Locks are automatically acquired during the processing of a request and released when the request is terminated.
Levels of Locking
Locks may be applied at three levels:
Database Locks: Apply to all tables and views in the database.
Table Locks: Apply to all rows in the table or view.
Row Hash Locks: Apply to a group of one or more rows in a table.
Types of Locks
The four types of locks are described below.
Exclusive locks are applied to databases or tables, never to rows. They are the most restrictive type of lock. With an exclusive lock, no other user can access the database or table. Exclusive locks are used when a Data Definition Language (DDL) command is executed (i.e., CREATE TABLE). An exclusive lock on a database or table prevents other users from obtaining any lock on the locked object.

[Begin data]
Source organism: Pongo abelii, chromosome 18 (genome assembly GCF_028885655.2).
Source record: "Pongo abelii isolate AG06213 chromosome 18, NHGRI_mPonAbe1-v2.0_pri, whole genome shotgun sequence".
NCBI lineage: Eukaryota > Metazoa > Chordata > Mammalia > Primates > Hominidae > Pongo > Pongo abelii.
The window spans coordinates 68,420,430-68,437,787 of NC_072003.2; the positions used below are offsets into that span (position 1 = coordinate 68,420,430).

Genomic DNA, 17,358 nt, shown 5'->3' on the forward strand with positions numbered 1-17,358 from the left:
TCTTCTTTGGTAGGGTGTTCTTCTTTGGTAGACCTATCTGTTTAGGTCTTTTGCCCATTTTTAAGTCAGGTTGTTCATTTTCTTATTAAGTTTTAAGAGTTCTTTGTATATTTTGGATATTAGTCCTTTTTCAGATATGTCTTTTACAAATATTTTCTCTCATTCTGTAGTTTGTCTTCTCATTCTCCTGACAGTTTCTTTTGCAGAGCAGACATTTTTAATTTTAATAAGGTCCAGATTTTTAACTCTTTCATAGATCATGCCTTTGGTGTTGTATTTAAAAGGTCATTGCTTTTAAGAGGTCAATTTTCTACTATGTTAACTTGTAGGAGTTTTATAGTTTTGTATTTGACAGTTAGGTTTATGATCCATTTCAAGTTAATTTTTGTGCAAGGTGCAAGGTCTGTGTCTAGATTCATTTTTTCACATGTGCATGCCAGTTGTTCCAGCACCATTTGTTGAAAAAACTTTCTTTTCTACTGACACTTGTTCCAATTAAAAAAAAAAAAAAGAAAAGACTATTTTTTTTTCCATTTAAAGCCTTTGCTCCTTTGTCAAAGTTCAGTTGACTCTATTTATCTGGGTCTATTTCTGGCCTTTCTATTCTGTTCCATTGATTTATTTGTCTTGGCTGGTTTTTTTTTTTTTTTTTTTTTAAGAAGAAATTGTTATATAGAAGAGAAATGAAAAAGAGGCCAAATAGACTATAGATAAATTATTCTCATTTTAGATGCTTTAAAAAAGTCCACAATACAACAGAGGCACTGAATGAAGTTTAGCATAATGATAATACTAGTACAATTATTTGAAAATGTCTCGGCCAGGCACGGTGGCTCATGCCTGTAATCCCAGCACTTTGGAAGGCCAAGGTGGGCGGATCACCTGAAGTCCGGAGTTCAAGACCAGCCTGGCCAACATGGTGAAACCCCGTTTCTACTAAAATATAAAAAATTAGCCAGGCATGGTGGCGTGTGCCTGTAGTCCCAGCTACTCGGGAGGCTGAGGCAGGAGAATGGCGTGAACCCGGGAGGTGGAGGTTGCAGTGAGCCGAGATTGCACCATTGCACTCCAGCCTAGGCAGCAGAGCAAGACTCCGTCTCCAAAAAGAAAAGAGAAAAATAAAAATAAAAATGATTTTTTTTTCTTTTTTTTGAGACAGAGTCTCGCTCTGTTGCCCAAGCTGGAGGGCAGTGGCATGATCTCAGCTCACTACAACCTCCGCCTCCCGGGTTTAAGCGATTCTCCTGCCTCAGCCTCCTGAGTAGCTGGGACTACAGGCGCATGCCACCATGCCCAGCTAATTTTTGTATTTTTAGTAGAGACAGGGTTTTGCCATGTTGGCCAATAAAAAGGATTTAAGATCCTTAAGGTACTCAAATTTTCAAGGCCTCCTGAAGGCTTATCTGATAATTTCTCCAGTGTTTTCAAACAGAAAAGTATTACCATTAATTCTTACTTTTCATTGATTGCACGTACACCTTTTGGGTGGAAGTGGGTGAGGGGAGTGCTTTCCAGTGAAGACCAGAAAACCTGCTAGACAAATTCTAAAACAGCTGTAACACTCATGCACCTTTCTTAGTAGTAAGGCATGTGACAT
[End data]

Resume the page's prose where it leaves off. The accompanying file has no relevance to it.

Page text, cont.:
Write locks enable users to modify data while maintaining data consistency. While the data has a write lock on it, other users can only obtain an access lock. During this time, all other locks are held in a queue until the write lock is released.
Read locks are used to ensure consistency during read operations. Several users may hold concurrent read locks on the same data, during which time no data modification is permitted. Read locks prevent other users from obtaining the following locks on the locked data:
Access locks can be specified by users unconcerned about data consistency. The use of an access lock allows for reading data while modifications are in process. Access locks are designed for decision support on tables that are updated only by small, single-row changes. Access locks are sometimes called "stale read" locks, because you may get "stale data" that has not been updated. Access locks prevent other users from obtaining the following locks on the locked data: